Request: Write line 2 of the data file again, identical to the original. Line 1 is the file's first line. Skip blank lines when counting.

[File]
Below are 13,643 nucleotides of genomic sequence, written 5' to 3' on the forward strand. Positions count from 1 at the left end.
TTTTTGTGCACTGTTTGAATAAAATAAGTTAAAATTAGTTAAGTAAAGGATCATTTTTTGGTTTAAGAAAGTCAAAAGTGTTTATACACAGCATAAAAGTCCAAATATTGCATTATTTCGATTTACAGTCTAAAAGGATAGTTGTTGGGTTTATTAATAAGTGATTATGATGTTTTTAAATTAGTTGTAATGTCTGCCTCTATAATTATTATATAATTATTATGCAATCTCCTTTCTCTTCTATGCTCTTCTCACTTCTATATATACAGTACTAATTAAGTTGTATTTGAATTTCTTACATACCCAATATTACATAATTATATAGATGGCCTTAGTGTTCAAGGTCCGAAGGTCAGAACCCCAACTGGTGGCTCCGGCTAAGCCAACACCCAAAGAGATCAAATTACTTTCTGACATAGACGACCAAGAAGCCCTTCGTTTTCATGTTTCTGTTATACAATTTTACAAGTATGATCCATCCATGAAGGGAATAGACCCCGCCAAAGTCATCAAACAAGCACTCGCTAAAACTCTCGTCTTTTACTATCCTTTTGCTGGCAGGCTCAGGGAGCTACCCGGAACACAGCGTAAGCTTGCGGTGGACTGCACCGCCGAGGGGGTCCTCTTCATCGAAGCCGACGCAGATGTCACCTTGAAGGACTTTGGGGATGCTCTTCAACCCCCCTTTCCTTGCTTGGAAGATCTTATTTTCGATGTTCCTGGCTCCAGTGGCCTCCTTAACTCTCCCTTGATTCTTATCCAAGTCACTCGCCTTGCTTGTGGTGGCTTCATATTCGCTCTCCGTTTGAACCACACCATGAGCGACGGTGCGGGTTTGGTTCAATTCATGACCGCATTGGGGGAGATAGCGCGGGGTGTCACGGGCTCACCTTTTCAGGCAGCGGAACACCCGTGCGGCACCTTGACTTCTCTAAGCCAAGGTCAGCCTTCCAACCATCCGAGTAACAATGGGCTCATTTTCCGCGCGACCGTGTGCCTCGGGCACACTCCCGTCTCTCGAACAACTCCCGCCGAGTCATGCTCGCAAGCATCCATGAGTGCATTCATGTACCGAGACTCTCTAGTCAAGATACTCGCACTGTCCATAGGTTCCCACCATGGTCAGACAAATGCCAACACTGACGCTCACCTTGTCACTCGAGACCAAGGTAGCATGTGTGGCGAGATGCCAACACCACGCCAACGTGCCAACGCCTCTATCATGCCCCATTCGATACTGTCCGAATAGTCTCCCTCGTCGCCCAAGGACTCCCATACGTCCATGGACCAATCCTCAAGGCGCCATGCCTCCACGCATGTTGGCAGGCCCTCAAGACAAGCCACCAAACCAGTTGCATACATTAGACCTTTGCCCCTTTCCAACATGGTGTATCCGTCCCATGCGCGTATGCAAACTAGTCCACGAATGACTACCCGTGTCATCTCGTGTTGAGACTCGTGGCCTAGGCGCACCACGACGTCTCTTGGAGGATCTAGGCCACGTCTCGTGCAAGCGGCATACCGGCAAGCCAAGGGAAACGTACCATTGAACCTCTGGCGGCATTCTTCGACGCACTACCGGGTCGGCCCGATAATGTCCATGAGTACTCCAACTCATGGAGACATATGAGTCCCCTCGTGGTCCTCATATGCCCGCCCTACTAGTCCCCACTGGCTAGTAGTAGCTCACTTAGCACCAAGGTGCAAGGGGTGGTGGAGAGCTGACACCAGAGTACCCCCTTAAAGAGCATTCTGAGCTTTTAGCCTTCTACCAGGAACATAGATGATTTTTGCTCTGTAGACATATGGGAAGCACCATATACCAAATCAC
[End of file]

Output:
TTTTTGTGCACTGTTTGAATAAAATAAGTTAAAATTAGTTAAGTAAAGGATCATTTTTTGGTTTAAGAAAGTCAAAAGTGTTTATACACAGCATAAAAGTCCAAATATTGCATTATTTCGATTTACAGTCTAAAAGGATAGTTGTTGGGTTTATTAATAAGTGATTATGATGTTTTTAAATTAGTTGTAATGTCTGCCTCTATAATTATTATATAATTATTATGCAATCTCCTTTCTCTTCTATGCTCTTCTCACTTCTATATATACAGTACTAATTAAGTTGTATTTGAATTTCTTACATACCCAATATTACATAATTATATAGATGGCCTTAGTGTTCAAGGTCCGAAGGTCAGAACCCCAACTGGTGGCTCCGGCTAAGCCAACACCCAAAGAGATCAAATTACTTTCTGACATAGACGACCAAGAAGCCCTTCGTTTTCATGTTTCTGTTATACAATTTTACAAGTATGATCCATCCATGAAGGGAATAGACCCCGCCAAAGTCATCAAACAAGCACTCGCTAAAACTCTCGTCTTTTACTATCCTTTTGCTGGCAGGCTCAGGGAGCTACCCGGAACACAGCGTAAGCTTGCGGTGGACTGCACCGCCGAGGGGGTCCTCTTCATCGAAGCCGACGCAGATGTCACCTTGAAGGACTTTGGGGATGCTCTTCAACCCCCCTTTCCTTGCTTGGAAGATCTTATTTTCGATGTTCCTGGCTCCAGTGGCCTCCTTAACTCTCCCTTGATTCTTATCCAAGTCACTCGCCTTGCTTGTGGTGGCTTCATATTCGCTCTCCGTTTGAACCACACCATGAGCGACGGTGCGGGTTTGGTTCAATTCATGACCGCATTGGGGGAGATAGCGCGGGGTGTCACGGGCTCACCTTTTCAGGCAGCGGAACACCCGTGCGGCACCTTGACTTCTCTAAGCCAAGGTCAGCCTTCCAACCATCCGAGTAACAATGGGCTCATTTTCCGCGCGACCGTGTGCCTCGGGCACACTCCCGTCTCTCGAACAACTCCCGCCGAGTCATGCTCGCAAGCATCCATGAGTGCATTCATGTACCGAGACTCTCTAGTCAAGATACTCGCACTGTCCATAGGTTCCCACCATGGTCAGACAAATGCCAACACTGACGCTCACCTTGTCACTCGAGACCAAGGTAGCATGTGTGGCGAGATGCCAACACCACGCCAACGTGCCAACGCCTCTATCATGCCCCATTCGATACTGTCCGAATAGTCTCCCTCGTCGCCCAAGGACTCCCATACGTCCATGGACCAATCCTCAAGGCGCCATGCCTCCACGCATGTTGGCAGGCCCTCAAGACAAGCCACCAAACCAGTTGCATACATTAGACCTTTGCCCCTTTCCAACATGGTGTATCCGTCCCATGCGCGTATGCAAACTAGTCCACGAATGACTACCCGTGTCATCTCGTGTTGAGACTCGTGGCCTAGGCGCACCACGACGTCTCTTGGAGGATCTAGGCCACGTCTCGTGCAAGCGGCATACCGGCAAGCCAAGGGAAACGTACCATTGAACCTCTGGCGGCATTCTTCGACGCACTACCGGGTCGGCCCGATAATGTCCATGAGTACTCCAACTCATGGAGACATATGAGTCCCCTCGTGGTCCTCATATGCCCGCCCTACTAGTCCCCACTGGCTAGTAGTAGCTCACTTAGCACCAAGGTGCAAGGGGTGGTGGAGAGCTGACACCAGAGTACCCCCTTAAAGAGCATTCTGAGCTTTTAGCCTTCTACCAGGAACATAGATGATTTTTGCTCTGTAGACATATGGGAAGCACCATATACCAAATCAC